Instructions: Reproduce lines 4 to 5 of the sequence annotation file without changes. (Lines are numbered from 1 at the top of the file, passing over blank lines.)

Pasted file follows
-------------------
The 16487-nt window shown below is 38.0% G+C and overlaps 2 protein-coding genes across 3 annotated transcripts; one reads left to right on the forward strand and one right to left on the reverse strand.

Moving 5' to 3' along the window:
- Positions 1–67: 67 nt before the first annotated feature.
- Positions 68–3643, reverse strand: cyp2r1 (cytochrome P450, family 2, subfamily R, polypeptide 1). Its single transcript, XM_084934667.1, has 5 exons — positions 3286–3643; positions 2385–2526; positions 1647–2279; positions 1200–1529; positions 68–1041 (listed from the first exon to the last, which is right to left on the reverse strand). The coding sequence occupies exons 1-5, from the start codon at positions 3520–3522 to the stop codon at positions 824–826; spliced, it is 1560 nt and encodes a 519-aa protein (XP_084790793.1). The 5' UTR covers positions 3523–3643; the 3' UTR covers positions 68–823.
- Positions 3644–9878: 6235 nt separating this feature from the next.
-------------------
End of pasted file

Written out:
- Positions 68–3643, reverse strand: cyp2r1 (cytochrome P450, family 2, subfamily R, polypeptide 1). Its single transcript, XM_084934667.1, has 5 exons — positions 3286–3643; positions 2385–2526; positions 1647–2279; positions 1200–1529; positions 68–1041 (listed from the first exon to the last, which is right to left on the reverse strand). The coding sequence occupies exons 1-5, from the start codon at positions 3520–3522 to the stop codon at positions 824–826; spliced, it is 1560 nt and encodes a 519-aa protein (XP_084790793.1). The 5' UTR covers positions 3523–3643; the 3' UTR covers positions 68–823.
- Positions 3644–9878: 6235 nt separating this feature from the next.